Solution: Both medication and therapy, and usually both, can help. Depression can be situational, or quite organic that comes out of the blue with no one known cause to point to, like a recent loss. Disciplined people realize that depression can happen to anyone, but they don’t just accept it as a bad fate. Seek out mental health professionals that treat people with depression every day, and ask them to help you in the same way they have probably helped many others.
Ignorance – This can be an enemy of discipline somewhat insidiously. We’re not accomplishing the things we want to have, be, or do, because we simply don’t know how. Or how, enough.
Solution: When you’re trying to do something, think about if you have the information or skills (which is knowledge, put into practice) to do it. Sometimes, people just lack talent. Even if you have the best voice teacher, you still might not make the Metropolitan Opera. That requires a combination of talent, training, and opportunity, perhaps along with appearance, networking, politics, and luck. But information on many things that might be important to you is usually available, especially in this day and age of Google, YouTube, and books on Amazon. Don’t feel shame if you don’t know something. Instead, discipline yourself to seek out the knowledge, soak it up, practice it, and work to adapt and incorporate it to make it your own.
Resentment – Sometimes people lose their discipline to do something because they resent someone else who has already done it, done it better than them, or gets more credit for it. This way lies madness. If you decide something is important to be, do, or have, that’s all the legitimacy you need to stake your claim. Even if someone else is doing it, or has done it, you still get to make your play for it in your own way, and for your own satisfaction.
Solution: Be happy for them. They have applied their own discipline, had their own inspiration, made their own mistakes, and enjoyed their own outcomes. You can’t live someone else’s life, or even be a copy of it. Don’t try to be them; be the best you. When they made you, they broke the mold. You can use the example or inspiration from others to energize you, or refine your focus and efforts, but it’s still your goal to make.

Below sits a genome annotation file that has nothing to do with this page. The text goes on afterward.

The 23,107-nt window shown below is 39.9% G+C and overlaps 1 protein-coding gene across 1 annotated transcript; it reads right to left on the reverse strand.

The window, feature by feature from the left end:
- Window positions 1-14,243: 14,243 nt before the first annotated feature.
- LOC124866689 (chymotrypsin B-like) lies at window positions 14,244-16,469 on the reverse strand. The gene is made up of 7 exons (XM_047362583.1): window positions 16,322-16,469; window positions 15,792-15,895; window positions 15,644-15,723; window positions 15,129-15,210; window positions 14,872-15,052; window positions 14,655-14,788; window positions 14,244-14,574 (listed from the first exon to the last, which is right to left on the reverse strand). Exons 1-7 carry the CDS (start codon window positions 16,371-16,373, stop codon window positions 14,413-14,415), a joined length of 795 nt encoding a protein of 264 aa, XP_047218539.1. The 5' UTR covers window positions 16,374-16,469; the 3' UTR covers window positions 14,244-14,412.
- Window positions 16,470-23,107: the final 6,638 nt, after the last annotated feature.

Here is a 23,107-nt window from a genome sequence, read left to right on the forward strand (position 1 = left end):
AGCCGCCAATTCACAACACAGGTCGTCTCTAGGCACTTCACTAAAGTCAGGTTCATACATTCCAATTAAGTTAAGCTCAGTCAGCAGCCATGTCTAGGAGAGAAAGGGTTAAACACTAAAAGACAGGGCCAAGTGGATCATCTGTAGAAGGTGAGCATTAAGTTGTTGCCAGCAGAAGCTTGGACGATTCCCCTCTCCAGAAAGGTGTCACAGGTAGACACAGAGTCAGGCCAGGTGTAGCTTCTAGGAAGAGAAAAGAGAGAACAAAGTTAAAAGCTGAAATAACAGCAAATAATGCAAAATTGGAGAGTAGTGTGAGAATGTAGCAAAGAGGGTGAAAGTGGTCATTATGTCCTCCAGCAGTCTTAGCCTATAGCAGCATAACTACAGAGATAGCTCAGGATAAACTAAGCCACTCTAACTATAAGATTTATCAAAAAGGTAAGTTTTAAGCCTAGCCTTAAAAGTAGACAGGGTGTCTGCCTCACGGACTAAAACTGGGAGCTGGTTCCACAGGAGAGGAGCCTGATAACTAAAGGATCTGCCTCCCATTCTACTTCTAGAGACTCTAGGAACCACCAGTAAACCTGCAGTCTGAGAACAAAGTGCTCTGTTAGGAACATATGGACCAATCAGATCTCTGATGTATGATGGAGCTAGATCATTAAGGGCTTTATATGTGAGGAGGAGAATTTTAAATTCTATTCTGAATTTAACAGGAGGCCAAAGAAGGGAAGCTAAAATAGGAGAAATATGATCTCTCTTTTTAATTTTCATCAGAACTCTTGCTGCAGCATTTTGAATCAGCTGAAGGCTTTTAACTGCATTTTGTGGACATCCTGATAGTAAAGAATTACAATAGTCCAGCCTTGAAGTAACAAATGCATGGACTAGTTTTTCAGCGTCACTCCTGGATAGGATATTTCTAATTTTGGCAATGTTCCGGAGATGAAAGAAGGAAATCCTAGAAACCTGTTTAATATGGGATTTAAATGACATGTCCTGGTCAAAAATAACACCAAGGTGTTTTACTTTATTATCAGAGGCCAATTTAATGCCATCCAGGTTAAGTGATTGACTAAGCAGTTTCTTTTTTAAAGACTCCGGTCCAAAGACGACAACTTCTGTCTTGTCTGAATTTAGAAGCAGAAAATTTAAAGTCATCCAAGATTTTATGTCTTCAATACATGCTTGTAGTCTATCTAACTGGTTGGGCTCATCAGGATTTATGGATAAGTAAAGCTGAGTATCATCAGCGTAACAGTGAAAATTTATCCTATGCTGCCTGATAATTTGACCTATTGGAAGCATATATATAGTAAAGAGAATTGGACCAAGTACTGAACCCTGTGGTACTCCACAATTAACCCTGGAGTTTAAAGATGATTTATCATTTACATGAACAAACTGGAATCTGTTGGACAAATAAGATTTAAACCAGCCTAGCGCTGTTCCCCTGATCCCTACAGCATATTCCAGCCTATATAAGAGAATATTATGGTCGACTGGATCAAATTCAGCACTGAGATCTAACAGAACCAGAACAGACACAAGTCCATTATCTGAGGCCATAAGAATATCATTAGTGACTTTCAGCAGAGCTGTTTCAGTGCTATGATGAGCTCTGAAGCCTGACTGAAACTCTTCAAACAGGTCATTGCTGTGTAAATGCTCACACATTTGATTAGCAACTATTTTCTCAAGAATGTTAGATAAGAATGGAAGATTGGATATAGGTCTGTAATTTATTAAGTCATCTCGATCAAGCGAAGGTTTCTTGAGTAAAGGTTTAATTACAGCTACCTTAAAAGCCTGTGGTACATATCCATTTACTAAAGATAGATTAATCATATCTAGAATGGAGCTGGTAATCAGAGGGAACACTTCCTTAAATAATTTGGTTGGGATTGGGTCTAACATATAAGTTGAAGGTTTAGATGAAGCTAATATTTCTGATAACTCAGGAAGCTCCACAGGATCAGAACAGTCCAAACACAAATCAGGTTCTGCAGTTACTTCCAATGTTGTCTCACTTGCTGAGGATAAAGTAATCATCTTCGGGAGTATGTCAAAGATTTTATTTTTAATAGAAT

Despair – While similar to depression, despair can be the complete cessation of work due to the overwhelming feeling that you can’t do something, or can’t do it in the way you’d like, or soon enough, or impactfully enough. Sometimes, failure is just an education and a guidance to direct your energies somewhere else where they are more needed. But counting yourself out and just finding ways to declare yourself as failed and dejected never leads to satisfying life experiences.
Solution: Try to recognize why you’re despairing. If you’re writing a play, and the second act doesn’t seem to work – even to you, let alone your director, audiences, or critics – don’t wallow in the disappointment; work to find out why. Is it the plot? Characters? Dialogue? Theme? Seek out people who can lend a fresh perspective who might inspire you to make the changes you need. Then, discipline yourself to make changes, with the hope that sound changes will give you a better play, that you and everyone else can enjoy. Hope is one of the most important components of resilience, and adaptive coping for stress. Don’t quit the minute before the miracle. If you really need to throw in the towel on something, you’ll know, and it won’t feel despairing, it will feel liberating and self-compassionate, and will free you to pursue something else that brings you more joy.